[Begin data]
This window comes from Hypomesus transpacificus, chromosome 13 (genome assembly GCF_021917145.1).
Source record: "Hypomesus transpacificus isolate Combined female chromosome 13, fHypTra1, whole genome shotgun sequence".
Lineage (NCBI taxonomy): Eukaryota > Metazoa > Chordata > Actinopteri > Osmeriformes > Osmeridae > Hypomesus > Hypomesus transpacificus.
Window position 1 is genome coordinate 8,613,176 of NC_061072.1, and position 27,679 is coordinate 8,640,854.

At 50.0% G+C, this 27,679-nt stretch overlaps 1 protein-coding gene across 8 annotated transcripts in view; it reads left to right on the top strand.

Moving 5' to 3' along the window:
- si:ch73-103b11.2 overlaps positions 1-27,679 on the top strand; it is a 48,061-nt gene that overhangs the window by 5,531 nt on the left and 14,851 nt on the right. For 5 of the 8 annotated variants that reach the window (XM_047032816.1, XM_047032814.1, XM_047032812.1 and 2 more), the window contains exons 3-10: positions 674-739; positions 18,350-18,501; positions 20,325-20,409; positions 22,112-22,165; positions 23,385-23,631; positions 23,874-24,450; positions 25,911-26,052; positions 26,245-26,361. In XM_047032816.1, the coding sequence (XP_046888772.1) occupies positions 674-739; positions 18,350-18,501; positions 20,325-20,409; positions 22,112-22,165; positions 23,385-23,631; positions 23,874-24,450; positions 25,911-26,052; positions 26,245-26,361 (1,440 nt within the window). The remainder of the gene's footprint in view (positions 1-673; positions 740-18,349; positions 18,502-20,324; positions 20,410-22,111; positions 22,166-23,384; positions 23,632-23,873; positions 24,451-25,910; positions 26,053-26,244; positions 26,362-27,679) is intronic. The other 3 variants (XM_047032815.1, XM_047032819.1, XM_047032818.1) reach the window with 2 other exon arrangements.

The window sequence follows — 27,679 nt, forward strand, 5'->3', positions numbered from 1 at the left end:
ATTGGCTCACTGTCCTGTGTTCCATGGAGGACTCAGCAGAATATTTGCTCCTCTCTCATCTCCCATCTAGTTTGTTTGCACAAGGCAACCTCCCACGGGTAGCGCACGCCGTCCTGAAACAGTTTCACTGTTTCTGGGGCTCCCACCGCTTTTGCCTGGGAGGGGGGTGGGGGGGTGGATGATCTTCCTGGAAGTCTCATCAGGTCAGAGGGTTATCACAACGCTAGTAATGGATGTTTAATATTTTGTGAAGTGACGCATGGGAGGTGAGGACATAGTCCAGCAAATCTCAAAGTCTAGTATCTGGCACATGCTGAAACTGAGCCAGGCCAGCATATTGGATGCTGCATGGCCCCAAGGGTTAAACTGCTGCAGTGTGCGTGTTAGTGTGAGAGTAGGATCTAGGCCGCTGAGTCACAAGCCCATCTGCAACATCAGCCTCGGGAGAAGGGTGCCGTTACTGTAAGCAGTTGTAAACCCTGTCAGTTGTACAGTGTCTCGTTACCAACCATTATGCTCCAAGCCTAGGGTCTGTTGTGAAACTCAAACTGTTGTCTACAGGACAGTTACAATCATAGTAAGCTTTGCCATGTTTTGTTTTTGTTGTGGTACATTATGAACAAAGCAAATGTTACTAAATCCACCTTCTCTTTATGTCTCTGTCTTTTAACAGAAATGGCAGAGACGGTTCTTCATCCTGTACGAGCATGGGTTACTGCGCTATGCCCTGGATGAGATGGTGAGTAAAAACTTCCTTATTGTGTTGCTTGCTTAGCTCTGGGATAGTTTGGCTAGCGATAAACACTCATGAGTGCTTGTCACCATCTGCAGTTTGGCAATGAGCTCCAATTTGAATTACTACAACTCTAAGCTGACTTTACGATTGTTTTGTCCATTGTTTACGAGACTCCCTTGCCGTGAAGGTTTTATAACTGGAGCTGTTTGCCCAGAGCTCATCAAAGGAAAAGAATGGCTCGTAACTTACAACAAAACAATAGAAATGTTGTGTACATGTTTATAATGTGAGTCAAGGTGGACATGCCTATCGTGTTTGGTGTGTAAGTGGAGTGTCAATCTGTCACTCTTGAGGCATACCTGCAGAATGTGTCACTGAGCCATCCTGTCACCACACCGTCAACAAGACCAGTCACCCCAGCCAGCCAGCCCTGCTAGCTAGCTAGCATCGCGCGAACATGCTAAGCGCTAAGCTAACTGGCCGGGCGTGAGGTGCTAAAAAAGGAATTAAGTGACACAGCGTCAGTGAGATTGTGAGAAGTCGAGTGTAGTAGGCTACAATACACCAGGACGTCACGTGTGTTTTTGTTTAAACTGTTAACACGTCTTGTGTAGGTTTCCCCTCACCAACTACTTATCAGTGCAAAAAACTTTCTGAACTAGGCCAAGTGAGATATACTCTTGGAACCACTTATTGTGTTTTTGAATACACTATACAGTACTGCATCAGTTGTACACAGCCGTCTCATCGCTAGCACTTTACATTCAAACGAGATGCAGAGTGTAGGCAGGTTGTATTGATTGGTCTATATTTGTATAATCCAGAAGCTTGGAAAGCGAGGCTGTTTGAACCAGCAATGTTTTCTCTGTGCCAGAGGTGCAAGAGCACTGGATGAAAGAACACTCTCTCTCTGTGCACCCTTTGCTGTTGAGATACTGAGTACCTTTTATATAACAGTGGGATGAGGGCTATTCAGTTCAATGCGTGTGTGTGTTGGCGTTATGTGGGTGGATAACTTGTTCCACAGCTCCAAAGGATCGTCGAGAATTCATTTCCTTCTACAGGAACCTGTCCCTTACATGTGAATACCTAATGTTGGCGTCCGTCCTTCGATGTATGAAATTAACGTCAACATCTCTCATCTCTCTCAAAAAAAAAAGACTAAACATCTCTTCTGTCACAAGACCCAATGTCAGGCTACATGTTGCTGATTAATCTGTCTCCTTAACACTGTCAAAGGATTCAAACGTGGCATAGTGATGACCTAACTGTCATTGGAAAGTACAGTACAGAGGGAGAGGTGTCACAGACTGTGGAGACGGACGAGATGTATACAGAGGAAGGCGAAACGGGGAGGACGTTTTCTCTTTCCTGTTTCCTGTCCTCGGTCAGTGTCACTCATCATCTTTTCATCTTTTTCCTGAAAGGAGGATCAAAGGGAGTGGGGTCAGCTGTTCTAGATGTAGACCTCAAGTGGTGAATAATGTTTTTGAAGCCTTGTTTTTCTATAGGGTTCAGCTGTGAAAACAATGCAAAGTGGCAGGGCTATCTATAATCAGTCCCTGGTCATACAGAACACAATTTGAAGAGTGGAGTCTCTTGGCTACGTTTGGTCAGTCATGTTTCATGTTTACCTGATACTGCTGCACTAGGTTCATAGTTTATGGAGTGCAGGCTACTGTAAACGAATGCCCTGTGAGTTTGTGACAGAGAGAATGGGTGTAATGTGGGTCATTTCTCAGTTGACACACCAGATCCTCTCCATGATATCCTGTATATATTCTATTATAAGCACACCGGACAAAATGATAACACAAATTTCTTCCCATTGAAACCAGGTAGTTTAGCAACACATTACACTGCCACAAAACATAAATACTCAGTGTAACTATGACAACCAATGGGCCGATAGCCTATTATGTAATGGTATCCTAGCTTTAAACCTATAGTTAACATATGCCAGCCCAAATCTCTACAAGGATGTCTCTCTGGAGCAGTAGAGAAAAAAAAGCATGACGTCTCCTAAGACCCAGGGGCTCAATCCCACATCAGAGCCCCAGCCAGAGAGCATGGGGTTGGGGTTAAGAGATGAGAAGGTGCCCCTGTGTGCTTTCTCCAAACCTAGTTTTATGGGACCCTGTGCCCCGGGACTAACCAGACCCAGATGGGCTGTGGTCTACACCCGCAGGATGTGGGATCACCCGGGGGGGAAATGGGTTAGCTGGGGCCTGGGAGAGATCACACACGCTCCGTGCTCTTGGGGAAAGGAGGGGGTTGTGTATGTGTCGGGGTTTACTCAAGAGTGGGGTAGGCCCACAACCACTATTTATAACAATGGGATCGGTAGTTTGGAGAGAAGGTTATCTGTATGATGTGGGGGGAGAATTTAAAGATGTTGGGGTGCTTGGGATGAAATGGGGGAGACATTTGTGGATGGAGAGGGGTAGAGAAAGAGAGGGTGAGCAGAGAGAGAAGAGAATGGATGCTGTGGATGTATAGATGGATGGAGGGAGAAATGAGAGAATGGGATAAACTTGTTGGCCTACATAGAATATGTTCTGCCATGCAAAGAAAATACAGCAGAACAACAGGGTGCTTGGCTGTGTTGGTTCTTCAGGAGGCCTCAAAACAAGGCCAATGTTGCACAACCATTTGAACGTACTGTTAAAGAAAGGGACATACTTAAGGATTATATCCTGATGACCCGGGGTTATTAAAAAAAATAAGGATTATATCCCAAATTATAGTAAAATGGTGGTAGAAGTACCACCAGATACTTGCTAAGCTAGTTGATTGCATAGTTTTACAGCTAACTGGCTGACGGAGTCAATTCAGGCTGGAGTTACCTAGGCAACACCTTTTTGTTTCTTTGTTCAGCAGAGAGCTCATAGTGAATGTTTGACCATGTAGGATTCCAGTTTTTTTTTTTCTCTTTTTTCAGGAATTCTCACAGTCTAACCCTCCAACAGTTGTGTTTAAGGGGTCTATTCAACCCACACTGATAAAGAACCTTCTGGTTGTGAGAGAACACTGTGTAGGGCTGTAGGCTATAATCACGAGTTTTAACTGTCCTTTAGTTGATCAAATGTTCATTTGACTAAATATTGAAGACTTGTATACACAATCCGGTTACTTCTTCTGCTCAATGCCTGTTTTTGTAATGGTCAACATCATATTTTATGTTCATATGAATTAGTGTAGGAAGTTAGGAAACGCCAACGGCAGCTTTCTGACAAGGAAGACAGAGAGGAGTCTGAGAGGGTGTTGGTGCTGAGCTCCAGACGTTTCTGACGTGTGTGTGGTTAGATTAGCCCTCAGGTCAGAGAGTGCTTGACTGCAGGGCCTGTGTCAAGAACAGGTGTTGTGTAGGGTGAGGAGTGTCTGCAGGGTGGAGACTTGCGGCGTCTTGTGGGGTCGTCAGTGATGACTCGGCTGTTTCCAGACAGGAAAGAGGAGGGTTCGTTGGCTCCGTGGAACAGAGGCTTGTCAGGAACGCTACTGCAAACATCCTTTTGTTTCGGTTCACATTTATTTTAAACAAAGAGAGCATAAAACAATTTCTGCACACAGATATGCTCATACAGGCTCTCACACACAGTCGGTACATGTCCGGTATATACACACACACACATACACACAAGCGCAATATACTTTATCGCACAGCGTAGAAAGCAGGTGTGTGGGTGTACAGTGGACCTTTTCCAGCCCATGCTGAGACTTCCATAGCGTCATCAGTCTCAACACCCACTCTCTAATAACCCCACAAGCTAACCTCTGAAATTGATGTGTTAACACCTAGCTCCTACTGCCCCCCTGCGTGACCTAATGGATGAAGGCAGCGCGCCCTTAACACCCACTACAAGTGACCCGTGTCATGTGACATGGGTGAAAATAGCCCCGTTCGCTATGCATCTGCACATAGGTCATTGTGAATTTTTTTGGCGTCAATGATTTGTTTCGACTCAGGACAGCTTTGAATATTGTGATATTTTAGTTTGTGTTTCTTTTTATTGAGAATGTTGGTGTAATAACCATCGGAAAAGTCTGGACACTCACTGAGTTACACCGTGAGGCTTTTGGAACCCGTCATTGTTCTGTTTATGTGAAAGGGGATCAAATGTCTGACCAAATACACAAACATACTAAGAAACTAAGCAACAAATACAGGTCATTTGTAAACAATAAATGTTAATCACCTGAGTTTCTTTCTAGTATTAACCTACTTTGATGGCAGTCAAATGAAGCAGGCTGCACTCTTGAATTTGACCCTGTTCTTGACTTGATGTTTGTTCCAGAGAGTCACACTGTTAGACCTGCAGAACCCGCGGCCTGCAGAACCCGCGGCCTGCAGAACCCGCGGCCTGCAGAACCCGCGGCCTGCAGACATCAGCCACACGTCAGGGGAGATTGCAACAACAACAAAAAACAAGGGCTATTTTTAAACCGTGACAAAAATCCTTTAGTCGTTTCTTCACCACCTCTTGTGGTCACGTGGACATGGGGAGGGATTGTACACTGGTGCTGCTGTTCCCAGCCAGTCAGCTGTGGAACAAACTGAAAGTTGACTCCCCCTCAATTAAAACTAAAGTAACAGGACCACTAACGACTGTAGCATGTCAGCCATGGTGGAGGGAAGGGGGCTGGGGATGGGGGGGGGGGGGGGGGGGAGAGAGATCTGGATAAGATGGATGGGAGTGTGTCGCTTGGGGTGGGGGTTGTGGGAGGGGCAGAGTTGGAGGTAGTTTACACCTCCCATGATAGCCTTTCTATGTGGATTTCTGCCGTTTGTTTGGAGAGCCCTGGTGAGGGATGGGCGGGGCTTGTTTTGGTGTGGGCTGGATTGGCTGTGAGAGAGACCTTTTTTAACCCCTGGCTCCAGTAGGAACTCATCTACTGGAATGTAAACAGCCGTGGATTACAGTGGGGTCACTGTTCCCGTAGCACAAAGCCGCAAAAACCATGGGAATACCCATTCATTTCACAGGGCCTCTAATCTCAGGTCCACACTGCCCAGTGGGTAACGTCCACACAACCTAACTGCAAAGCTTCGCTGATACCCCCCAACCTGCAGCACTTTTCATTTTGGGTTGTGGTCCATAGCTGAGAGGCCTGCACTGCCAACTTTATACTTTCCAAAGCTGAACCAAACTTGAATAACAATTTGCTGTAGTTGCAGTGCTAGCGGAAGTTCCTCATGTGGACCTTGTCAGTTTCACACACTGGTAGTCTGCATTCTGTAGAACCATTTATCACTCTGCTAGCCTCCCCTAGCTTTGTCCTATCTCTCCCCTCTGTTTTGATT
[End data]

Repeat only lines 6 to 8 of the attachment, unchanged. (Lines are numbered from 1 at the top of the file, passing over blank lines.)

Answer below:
Moving 5' to 3' along the window:
- si:ch73-103b11.2 overlaps positions 1-27,679 on the top strand; it is a 48,061-nt gene that overhangs the window by 5,531 nt on the left and 14,851 nt on the right. For 5 of the 8 annotated variants that reach the window (XM_047032816.1, XM_047032814.1, XM_047032812.1 and 2 more), the window contains exons 3-10: positions 674-739; positions 18,350-18,501; positions 20,325-20,409; positions 22,112-22,165; positions 23,385-23,631; positions 23,874-24,450; positions 25,911-26,052; positions 26,245-26,361. In XM_047032816.1, the coding sequence (XP_046888772.1) occupies positions 674-739; positions 18,350-18,501; positions 20,325-20,409; positions 22,112-22,165; positions 23,385-23,631; positions 23,874-24,450; positions 25,911-26,052; positions 26,245-26,361 (1,440 nt within the window). The remainder of the gene's footprint in view (positions 1-673; positions 740-18,349; positions 18,502-20,324; positions 20,410-22,111; positions 22,166-23,384; positions 23,632-23,873; positions 24,451-25,910; positions 26,053-26,244; positions 26,362-27,679) is intronic. The other 3 variants (XM_047032815.1, XM_047032819.1, XM_047032818.1) reach the window with 2 other exon arrangements.

The window sequence follows — 27,679 nt, forward strand, 5'->3', positions numbered from 1 at the left end: